The game moved quickly and we both enjoyed the rules. The fluid turn sequence keeps both sides fully involved and presents the players with tricky choices about how to use their scarce momentum points. There was only one incident when our experience of ‘conventional’ rules made us question whether what happened was right. Namely, a regiment of cavalry charged and overthrew an enemy battery, without that battery being able to fire canister as the cavalry closed. This did feel tough on the guns but chewing it over afterwards, I concluded the issue was of our perception rather than a failing in the rules. In most circumstances, Lasalle would allow a battery facing cavalry to its front the chance to fire before that cavalry charged. It just happened in our game that the battery had already fired at a different target earlier in the same turn, so it is plausible that the cavalry could have closed while the battery was reloading. Also, even without firing, there was a slim chance that the battery could have won the combat against the charging cavalry, which, had this happened, might have been rationalised as the gunners successfully loading and firing canister in the nick of time.
Try these rules!
It’s interesting to see how fashions in wargame rules evolve. When I started playing Napoleonics in 1974 or thereabouts, the fashion was for simultaneous turns, highly differentiated national characteristics, detailed casualty calculations, quirky game aids (anybody remember the bounce stick??) and almost no command friction. In recent years there has been a shift to IGO-UGO turn sequences, more abstraction of the mechanics of combat, and greater focus on the options and limitations placed on command control. All welcome developments as far as I can see. The combination of MO points and totally fluid turn sequence in Lasalle 2 takes us into yet new territory. This approach may sound odd to some, but I would urge every Napoleonic gamer to give it a try. I suspect that with Lasalle 2, Sam Mustafa has set a new standard for tactical Napoleonic games that other rules writers will be emulating for some time to come.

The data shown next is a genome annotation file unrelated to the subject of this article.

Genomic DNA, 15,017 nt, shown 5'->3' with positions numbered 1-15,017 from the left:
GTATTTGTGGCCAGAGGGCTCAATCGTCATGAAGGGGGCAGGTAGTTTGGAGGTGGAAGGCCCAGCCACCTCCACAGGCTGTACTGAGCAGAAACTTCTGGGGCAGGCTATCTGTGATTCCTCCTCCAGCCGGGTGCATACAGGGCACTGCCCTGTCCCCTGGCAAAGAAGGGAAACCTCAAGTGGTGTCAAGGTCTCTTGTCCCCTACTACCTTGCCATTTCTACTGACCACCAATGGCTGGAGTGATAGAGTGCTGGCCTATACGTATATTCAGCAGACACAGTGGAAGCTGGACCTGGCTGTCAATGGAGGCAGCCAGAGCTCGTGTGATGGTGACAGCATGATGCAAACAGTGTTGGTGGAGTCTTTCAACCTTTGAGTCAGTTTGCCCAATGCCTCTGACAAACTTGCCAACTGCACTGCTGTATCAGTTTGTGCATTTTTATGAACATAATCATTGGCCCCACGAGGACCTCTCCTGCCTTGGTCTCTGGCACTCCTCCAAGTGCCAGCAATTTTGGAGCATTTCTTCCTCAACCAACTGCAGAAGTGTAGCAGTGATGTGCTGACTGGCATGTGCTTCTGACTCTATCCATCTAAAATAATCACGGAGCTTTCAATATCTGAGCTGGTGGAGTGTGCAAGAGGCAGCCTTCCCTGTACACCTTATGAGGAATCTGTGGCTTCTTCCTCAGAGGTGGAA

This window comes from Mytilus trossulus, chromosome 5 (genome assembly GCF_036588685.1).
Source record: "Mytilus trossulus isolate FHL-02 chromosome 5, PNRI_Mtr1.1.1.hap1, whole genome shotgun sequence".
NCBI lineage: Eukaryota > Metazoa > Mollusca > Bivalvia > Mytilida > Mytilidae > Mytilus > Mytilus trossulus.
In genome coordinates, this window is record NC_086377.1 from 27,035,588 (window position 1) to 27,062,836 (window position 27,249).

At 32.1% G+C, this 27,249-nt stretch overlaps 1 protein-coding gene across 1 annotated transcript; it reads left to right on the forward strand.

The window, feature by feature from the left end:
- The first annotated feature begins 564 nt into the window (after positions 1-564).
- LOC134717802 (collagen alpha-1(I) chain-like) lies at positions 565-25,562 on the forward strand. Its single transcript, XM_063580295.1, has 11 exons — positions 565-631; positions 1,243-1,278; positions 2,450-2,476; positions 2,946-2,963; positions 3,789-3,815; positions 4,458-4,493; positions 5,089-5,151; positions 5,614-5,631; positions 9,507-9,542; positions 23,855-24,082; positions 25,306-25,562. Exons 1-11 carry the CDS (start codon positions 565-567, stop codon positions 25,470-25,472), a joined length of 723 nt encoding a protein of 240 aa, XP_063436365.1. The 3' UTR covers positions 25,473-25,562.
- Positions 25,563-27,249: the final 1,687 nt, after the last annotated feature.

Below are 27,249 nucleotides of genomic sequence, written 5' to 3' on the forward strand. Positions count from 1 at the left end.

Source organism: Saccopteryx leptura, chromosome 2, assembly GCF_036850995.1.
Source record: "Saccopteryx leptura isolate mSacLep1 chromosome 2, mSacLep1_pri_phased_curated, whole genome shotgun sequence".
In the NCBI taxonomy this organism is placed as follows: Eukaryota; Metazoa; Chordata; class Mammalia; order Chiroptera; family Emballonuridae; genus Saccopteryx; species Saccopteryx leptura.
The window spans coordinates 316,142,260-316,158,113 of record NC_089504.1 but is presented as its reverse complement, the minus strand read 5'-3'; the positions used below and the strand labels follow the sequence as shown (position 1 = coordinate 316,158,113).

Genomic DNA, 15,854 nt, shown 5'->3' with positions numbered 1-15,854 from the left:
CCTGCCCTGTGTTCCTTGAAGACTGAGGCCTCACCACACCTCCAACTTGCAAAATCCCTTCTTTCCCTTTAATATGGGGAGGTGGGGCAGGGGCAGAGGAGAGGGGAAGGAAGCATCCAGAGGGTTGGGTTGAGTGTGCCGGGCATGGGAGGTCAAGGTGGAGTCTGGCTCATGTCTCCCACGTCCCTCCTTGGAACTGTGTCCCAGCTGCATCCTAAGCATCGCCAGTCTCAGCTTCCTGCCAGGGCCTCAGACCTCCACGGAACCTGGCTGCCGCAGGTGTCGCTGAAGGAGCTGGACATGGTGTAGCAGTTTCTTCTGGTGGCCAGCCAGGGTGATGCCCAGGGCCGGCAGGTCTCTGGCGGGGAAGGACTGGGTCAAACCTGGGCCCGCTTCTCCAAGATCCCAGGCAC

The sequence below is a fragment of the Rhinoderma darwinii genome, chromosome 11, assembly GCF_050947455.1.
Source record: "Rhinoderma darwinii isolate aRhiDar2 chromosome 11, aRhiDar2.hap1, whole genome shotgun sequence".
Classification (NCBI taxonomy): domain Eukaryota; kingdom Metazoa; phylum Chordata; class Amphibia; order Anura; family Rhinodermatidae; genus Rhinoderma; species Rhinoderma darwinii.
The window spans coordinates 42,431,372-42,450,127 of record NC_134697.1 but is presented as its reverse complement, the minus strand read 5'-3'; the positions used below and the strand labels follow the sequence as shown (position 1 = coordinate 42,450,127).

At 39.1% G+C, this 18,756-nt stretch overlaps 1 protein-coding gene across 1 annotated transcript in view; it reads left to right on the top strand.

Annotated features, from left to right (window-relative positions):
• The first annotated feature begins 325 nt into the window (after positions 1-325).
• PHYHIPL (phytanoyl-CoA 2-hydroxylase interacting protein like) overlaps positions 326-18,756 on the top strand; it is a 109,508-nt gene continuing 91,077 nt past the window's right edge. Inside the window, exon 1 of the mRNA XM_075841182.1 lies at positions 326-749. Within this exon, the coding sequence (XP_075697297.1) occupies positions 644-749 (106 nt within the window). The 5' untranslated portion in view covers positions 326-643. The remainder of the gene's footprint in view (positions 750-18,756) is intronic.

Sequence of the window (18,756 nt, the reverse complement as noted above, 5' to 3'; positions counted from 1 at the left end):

The revised version of Sam Mustafa’s tactical Napoleonic rules, Lasalle, has been some time coming. If I recall rightly, it was first trailed in mid-2019 with the aim of landing in 2020. The release timeline then went vague, presumably in part due to Covid, and it finally appeared in February this year. As he usually does with new rules, Sam put various teasers and extracts on the Honour website in advance, including two quick reference sheets: one over several pages and a single-sider for hardcore players. I bought the new rules in pdf and print. As is now the Honour standard, they are well laid out, clearly written and nicely illustrated. There are also several opportunities to find out why a rule was written as it was and generally to understand the author’s design philosophy.
If you haven’t read the rules yet, I’d say their most important feature is the lack of a fixed player turn or sequence of play. Both players begin each turn with a variable number of momentum points, with which they can pay for various actions. The initiative can pass between the two sides several times until both run out of momentum, when the turn ends. The order in which a force might move, fire, change formation, charge or rally is entirely up to the player. It makes for some tough choices, careful timing and steady nerves.
After a read-through of the rules and some solo moves I thought Lasalle 2 looked promising, but I was finally able to test it with live opponents last Friday, in our first face to face game since March last year. Now, I suppose I should aim off a bit for the excitement of live gaming after such a long break, but I had a fantastic time and was absolutely delighted with these rules.